The first song, “Rebirth”, which threatens to be consumed by its relationship to the fifth symphony, sets a poem complaining about, and hoping against, censorship.  Its whisper-soft opening sets the somber tone of the whole work:

A barbarian artist uses his indolent brush
To blacken out a genius’s picture
And his own illicit drawing
He traces senselessly over it.

(Once again I’m using Laurence R. Richter’s prose translations of the poems in Shostakovich’s Complete Song Texts.)

The song’s first four notes, setting most of the syllables for “a barbarian artist”, do in fact become the brash, fanfare-like motif that opens the fifth symphony’s last movement, but here it immediately bends back on itself, a meditative and worried effect.  The poem goes on to predict (or hope for) vindication in the future, as the artist-barbarian’s black paint flakes away from the work beneath it, and by analogy from the author’s psyche as well:

Thus disappear the delusions
From my tormented soul,
And there arise within it visions
Of my innocent primal days.

Shostakovich’s strings and harp, in accompanying these verses rise into a tentatively peaceful, oscillating figure (the following excerpt includes the lines “Thus disappear the delusions / From my tormented soul):

This sound echoes strongly in the fifth symphony too, just before its final coda.  But the repetition of a four-note, rising-and-falling fragment occurs in later songs within this work, too, and the effect — sometimes warily quiet, sometimes agitated and obsessive — becomes a frequent one throughout much of Shostakovich’s later work.
The second song, “Jealousy”, bears the strongest resemblance to the Japanese songs; it’s a musical illustration of a short romantic scenario between two unhappy lovers whose through-running anxiety, as in the earlier set of songs, feels external to the poem’s own text.  In “Premonition” (see this post’s opening quotation) the composer takes Pushkin’s words about impending trouble and claims, in artfully unconvincing music, to “await the storm with indifference”; I don’t know what misfortunes Pushkin had in mind when he wrote his poem but in Shostakovich’s agitated setting the biographical connection to his turbulent political situation at the beginning of 1937 is unavoidable.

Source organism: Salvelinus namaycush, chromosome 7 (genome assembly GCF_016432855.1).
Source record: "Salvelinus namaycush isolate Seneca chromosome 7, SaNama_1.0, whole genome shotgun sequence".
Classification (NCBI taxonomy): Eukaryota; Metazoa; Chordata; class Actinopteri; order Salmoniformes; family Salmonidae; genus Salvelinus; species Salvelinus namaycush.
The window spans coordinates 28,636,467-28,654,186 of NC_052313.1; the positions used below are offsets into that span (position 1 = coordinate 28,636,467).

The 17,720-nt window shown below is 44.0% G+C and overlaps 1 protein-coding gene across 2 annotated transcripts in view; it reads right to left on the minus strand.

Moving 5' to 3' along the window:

The last romance, “Stanzas”, sets the longest poem of the four and, running five minutes long, somewhat dominates the other songs as well.  In it the poet describes a few episodes in which he considers his upcoming death, before finding some equanimity:

Let, then, around my tomb’s entrance
Young life play on.
And let indifferent nature
Shine on in eternal beauty.

Shostakovich’s setting, especially in a long, instrumental dying-out at the end, suggests that equanimity is something more wished for than achieved.  Once again he frequently repeats a downward- and upward-stepping figure, here to a starkly churning effect that again sounds different from any music he had written to this point: